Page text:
Cellular carriers promise a lot when it comes to the speed of their wireless networks, but users are generally left guessing whether their mobile devices are uploading and downloading data as quickly as advertised.
The Federal Communications Commission is attempting to fill the void by giving mobile users a greater voice with its newly released app, fittingly called FCC Speed Test , which measures mobile carriers’ network performance.
The application , available for Android smartphones through the Google Play store, aims to provide consumers with accurate information about their own mobile broadband speeds. It is free of charge and was developed by the FCC in collaboration with broadband experts and major mobile network operators, among other stakeholders.
After installation, the FCC Speed Test runs periodically in the background to test the wireless network. There is also a manual option for on-demand mobile broadband testing, and the app can graph past performance tests on key parameters — such as upload and download speed, latency and packet loss — to provide users with a visual representation of network speeds over time.
While the app promises to use no more than 100 megabytes of data each month during its automatic testing (which takes place only when a smartphone isn’t being used), users can manually adjust that number from within the application.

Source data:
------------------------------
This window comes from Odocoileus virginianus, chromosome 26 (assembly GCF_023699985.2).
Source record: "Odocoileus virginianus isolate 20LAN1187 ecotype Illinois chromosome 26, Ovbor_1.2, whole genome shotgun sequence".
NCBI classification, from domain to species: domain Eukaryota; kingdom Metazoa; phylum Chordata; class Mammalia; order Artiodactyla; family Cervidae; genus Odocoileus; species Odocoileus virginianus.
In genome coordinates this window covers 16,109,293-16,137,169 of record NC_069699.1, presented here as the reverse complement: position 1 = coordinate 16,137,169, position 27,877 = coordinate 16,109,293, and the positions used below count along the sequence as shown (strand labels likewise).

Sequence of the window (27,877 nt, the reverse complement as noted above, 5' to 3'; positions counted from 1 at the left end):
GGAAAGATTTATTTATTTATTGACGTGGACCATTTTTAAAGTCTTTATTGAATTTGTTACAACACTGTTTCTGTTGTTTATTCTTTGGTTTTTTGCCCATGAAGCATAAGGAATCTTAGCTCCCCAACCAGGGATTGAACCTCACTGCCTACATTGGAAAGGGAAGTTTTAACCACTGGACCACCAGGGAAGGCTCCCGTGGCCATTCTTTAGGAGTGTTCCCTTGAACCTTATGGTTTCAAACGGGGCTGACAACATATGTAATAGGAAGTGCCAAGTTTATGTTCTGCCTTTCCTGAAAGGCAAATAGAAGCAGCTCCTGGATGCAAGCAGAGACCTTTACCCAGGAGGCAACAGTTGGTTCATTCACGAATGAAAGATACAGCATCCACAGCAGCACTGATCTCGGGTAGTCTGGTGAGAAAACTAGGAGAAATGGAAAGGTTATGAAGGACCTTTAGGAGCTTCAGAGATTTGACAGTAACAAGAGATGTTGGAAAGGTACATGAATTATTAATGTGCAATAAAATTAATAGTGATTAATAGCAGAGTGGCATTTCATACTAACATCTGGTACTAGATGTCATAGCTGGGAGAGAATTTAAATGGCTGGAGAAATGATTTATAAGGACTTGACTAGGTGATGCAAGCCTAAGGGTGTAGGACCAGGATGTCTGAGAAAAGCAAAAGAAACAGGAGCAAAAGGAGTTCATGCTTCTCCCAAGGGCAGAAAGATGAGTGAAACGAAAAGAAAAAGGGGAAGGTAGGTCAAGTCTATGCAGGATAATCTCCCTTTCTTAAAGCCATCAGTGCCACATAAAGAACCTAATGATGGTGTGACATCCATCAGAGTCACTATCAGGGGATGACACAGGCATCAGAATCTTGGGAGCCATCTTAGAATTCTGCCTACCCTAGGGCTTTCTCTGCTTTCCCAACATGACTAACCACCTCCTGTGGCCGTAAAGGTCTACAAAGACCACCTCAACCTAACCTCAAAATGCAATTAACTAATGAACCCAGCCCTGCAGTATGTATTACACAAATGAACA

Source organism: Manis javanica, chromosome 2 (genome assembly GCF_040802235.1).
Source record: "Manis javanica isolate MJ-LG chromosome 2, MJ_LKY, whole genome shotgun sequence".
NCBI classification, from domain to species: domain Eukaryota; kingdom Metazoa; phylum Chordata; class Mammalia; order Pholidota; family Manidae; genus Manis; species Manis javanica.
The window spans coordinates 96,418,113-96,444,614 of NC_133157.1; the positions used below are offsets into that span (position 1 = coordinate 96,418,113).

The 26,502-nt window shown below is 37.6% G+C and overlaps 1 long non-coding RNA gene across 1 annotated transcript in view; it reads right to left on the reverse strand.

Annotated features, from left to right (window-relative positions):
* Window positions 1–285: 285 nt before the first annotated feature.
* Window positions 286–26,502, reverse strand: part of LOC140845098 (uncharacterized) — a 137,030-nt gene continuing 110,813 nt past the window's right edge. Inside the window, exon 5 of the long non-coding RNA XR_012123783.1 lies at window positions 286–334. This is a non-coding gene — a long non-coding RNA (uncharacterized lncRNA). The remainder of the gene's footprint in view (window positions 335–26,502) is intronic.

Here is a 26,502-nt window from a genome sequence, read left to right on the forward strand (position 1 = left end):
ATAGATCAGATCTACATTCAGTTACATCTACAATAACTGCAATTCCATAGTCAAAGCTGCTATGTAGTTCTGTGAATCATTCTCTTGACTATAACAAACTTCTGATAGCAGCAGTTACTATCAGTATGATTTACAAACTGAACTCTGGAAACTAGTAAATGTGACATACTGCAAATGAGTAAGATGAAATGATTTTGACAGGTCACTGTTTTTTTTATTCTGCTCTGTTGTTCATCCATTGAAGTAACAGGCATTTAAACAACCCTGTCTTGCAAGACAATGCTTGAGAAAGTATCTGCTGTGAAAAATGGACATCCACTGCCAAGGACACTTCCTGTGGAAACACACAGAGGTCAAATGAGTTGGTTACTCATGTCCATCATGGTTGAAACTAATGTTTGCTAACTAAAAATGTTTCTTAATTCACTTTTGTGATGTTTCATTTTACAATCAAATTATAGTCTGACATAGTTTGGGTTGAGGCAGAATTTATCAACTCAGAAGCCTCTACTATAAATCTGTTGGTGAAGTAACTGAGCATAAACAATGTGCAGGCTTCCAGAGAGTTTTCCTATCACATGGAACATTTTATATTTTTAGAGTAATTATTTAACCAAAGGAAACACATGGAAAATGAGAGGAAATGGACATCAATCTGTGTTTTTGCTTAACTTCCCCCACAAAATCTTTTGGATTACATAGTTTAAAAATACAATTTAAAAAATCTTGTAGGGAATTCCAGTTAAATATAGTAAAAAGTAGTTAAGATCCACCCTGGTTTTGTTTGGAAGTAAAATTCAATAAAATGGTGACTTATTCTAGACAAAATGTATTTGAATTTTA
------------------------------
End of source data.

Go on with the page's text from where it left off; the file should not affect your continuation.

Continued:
FCC Speed Test, according to the FCC, is a first step toward a more concerted effort on the part of the commission to provide consumers with additional tools in their arsenal for making fact-based, informed decisions when selecting a wireless provider. Next year, the FCC intends to use the data aggregated by the app to develop and release interactive maps and tools that provide people with information about mobile broadband performance around the United States.
“I just left a venture capital firm investing in applications like this,” said new FCC chairman Tom Wheeler during his first meeting as commission head, reports AdWeek . “If we’re going to make fact-based decisions, we need facts. We’re seeking feedback, it’s always going to be improving.” With the app the FCC is enlisting the help of the American people to gather those facts, Wheeler added.
An iPhone version of the FCC Speed Test app is in the works and should be ready for submission to the Apple App Store by the end of January. The FCC developed FCC Speed Test using open-source code that’s been made available  so interested parties can adapt the app or tell the FCC how to make it better.